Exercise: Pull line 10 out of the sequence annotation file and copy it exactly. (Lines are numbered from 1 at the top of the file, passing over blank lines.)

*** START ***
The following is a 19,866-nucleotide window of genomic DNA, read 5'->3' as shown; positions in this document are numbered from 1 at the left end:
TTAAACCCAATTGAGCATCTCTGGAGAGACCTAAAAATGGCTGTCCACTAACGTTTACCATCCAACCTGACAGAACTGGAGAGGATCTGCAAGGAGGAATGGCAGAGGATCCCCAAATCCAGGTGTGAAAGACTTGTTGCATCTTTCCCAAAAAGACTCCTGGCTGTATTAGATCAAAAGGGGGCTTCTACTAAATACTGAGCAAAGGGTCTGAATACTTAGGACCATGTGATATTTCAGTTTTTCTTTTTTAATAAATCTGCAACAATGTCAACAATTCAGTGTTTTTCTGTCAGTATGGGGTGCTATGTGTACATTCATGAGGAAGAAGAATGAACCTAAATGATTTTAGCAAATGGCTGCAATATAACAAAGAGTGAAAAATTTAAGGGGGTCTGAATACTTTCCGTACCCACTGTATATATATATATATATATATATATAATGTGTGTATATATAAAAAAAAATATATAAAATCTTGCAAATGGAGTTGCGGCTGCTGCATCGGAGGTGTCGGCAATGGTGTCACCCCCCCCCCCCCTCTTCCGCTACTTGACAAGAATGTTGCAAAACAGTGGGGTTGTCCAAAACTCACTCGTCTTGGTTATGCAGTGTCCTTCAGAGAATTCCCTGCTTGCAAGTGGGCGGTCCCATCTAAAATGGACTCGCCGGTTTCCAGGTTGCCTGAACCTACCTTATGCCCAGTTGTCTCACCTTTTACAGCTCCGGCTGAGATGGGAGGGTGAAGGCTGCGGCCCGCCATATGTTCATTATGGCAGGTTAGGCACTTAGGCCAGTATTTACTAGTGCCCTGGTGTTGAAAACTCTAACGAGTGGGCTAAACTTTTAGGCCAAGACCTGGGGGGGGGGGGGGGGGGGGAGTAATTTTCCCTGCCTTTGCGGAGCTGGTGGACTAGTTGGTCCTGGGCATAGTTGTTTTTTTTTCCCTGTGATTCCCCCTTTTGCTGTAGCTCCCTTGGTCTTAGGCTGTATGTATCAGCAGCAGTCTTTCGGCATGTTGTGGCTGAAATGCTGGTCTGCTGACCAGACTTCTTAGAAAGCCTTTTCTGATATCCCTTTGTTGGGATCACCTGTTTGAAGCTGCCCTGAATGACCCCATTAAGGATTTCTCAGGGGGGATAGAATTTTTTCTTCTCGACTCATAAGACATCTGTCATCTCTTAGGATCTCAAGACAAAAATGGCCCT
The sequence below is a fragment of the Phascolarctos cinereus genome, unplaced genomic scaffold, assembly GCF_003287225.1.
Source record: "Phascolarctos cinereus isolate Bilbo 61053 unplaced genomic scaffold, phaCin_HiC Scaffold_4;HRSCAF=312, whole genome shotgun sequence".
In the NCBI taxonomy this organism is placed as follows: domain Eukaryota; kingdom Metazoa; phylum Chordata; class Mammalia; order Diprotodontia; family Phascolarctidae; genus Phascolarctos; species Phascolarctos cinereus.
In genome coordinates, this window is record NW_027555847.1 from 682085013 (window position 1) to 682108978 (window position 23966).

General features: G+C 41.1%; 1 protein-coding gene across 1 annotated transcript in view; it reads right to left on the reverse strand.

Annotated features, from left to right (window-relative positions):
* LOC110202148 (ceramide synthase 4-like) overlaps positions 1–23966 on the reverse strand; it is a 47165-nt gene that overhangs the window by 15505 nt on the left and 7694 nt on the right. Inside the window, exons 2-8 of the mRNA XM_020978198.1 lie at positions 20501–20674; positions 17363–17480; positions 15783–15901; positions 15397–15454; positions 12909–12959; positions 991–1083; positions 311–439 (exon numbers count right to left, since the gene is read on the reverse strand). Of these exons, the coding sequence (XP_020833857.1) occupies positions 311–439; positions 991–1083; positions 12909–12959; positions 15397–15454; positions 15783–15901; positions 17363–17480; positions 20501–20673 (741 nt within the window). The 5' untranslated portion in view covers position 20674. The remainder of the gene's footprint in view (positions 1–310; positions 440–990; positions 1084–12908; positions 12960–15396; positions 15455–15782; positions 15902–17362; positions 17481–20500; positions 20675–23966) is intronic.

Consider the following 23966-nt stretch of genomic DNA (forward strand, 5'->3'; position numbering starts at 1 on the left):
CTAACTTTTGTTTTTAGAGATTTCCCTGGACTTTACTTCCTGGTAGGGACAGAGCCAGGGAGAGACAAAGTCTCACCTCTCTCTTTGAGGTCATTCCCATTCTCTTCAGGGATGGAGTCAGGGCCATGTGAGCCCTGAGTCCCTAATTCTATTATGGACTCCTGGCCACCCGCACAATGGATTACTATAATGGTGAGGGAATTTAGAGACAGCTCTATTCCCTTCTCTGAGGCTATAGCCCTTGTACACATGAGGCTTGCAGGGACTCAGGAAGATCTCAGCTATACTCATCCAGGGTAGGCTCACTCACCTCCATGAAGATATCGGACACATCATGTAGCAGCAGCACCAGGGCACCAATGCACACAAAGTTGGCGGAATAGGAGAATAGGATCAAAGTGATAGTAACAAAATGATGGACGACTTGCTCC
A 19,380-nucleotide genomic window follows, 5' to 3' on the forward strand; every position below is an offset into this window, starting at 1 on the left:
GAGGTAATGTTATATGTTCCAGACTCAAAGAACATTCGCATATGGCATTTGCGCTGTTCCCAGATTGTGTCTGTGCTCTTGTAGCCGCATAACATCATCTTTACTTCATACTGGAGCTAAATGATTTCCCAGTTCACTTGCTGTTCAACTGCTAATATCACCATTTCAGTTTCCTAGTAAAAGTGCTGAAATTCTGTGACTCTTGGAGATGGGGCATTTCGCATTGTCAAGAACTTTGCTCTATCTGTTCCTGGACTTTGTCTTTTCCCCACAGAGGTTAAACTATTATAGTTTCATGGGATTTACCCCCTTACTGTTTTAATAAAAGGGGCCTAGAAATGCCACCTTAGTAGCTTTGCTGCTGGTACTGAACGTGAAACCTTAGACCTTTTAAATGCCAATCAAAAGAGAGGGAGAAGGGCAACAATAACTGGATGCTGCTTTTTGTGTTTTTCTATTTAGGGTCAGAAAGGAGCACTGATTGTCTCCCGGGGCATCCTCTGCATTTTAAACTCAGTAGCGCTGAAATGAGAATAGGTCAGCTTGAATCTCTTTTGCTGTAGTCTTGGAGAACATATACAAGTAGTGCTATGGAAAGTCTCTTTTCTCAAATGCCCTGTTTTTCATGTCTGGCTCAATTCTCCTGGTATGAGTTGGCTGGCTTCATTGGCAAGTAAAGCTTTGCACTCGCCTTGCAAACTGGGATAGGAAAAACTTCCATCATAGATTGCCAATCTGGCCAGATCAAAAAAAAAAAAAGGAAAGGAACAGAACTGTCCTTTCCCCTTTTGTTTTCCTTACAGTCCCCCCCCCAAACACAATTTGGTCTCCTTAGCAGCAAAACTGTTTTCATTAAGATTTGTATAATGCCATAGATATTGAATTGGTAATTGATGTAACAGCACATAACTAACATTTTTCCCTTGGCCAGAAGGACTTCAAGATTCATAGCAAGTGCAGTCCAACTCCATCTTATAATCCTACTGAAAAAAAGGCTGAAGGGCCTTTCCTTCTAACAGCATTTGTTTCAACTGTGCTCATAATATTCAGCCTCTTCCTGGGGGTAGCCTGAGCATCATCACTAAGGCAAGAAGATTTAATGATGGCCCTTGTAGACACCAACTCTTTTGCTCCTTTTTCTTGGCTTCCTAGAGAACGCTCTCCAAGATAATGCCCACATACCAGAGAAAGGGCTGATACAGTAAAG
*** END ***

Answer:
Consider the following 23966-nt stretch of genomic DNA (forward strand, 5'->3'; position numbering starts at 1 on the left):